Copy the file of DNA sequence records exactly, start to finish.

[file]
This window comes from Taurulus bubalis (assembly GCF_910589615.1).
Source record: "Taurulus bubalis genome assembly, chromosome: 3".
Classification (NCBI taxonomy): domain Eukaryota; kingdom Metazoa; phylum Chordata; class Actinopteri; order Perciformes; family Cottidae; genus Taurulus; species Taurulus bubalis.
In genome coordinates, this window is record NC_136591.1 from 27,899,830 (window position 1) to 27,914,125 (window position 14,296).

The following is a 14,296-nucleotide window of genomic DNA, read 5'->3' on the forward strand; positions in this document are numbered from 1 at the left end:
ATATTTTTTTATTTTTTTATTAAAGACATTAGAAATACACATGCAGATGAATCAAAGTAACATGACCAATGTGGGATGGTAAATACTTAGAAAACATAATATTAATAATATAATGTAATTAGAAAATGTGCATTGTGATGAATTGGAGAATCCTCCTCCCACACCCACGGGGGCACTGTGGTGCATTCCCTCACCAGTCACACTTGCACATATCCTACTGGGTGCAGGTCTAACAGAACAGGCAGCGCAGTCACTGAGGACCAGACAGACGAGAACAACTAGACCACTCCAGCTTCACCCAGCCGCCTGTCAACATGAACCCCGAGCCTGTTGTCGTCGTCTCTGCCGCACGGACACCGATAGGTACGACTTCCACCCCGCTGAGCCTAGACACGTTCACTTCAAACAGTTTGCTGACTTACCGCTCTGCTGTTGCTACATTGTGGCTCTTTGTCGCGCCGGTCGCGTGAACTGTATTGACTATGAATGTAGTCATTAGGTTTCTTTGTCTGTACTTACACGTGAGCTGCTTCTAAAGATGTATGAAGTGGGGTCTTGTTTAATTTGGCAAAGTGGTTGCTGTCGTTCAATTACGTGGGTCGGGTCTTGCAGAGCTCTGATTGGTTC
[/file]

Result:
This window comes from Taurulus bubalis (assembly GCF_910589615.1).
Source record: "Taurulus bubalis genome assembly, chromosome: 3".
Classification (NCBI taxonomy): domain Eukaryota; kingdom Metazoa; phylum Chordata; class Actinopteri; order Perciformes; family Cottidae; genus Taurulus; species Taurulus bubalis.
In genome coordinates, this window is record NC_136591.1 from 27,899,830 (window position 1) to 27,914,125 (window position 14,296).

The following is a 14,296-nucleotide window of genomic DNA, read 5'->3' on the forward strand; positions in this document are numbered from 1 at the left end:
ATATTTTTTTATTTTTTTATTAAAGACATTAGAAATACACATGCAGATGAATCAAAGTAACATGACCAATGTGGGATGGTAAATACTTAGAAAACATAATATTAATAATATAATGTAATTAGAAAATGTGCATTGTGATGAATTGGAGAATCCTCCTCCCACACCCACGGGGGCACTGTGGTGCATTCCCTCACCAGTCACACTTGCACATATCCTACTGGGTGCAGGTCTAACAGAACAGGCAGCGCAGTCACTGAGGACCAGACAGACGAGAACAACTAGACCACTCCAGCTTCACCCAGCCGCCTGTCAACATGAACCCCGAGCCTGTTGTCGTCGTCTCTGCCGCACGGACACCGATAGGTACGACTTCCACCCCGCTGAGCCTAGACACGTTCACTTCAAACAGTTTGCTGACTTACCGCTCTGCTGTTGCTACATTGTGGCTCTTTGTCGCGCCGGTCGCGTGAACTGTATTGACTATGAATGTAGTCATTAGGTTTCTTTGTCTGTACTTACACGTGAGCTGCTTCTAAAGATGTATGAAGTGGGGTCTTGTTTAATTTGGCAAAGTGGTTGCTGTCGTTCAATTACGTGGGTCGGGTCTTGCAGAGCTCTGATTGGTTC